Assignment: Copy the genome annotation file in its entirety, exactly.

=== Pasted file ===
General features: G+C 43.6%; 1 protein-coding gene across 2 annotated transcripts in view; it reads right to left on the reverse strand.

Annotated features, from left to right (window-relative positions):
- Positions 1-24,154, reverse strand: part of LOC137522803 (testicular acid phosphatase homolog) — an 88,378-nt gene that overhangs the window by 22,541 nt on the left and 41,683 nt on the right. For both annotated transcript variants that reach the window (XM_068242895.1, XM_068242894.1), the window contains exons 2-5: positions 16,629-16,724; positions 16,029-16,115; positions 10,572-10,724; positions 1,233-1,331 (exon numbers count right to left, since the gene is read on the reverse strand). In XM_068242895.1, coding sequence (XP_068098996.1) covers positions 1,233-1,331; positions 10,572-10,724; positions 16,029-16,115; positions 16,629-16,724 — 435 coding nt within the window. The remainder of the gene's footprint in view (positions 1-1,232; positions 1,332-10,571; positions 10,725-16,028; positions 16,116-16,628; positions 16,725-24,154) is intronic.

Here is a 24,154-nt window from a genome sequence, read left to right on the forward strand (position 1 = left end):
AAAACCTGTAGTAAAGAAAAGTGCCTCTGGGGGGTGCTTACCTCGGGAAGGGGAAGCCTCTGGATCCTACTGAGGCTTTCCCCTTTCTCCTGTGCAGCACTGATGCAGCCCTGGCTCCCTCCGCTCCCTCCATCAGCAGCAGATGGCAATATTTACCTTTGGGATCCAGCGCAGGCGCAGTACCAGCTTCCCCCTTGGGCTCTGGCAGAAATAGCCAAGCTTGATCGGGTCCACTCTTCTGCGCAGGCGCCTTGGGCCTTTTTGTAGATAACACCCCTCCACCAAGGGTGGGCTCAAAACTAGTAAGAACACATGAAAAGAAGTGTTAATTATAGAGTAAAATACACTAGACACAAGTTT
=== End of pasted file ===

General features: G+C 43.6%; 1 protein-coding gene across 2 annotated transcripts in view; it reads right to left on the reverse strand.

Annotated features, from left to right (window-relative positions):
- Positions 1-24,154, reverse strand: part of LOC137522803 (testicular acid phosphatase homolog) — an 88,378-nt gene that overhangs the window by 22,541 nt on the left and 41,683 nt on the right. For both annotated transcript variants that reach the window (XM_068242895.1, XM_068242894.1), the window contains exons 2-5: positions 16,629-16,724; positions 16,029-16,115; positions 10,572-10,724; positions 1,233-1,331 (exon numbers count right to left, since the gene is read on the reverse strand). In XM_068242895.1, coding sequence (XP_068098996.1) covers positions 1,233-1,331; positions 10,572-10,724; positions 16,029-16,115; positions 16,629-16,724 — 435 coding nt within the window. The remainder of the gene's footprint in view (positions 1-1,232; positions 1,332-10,571; positions 10,725-16,028; positions 16,116-16,628; positions 16,725-24,154) is intronic.

Here is a 24,154-nt window from a genome sequence, read left to right on the forward strand (position 1 = left end):
AAAACCTGTAGTAAAGAAAAGTGCCTCTGGGGGGTGCTTACCTCGGGAAGGGGAAGCCTCTGGATCCTACTGAGGCTTTCCCCTTTCTCCTGTGCAGCACTGATGCAGCCCTGGCTCCCTCCGCTCCCTCCATCAGCAGCAGATGGCAATATTTACCTTTGGGATCCAGCGCAGGCGCAGTACCAGCTTCCCCCTTGGGCTCTGGCAGAAATAGCCAAGCTTGATCGGGTCCACTCTTCTGCGCAGGCGCCTTGGGCCTTTTTGTAGATAACACCCCTCCACCAAGGGTGGGCTCAAAACTAGTAAGAACACATGAAAAGAAGTGTTAATTATAGAGTAAAATACACTAGACACAAGTTT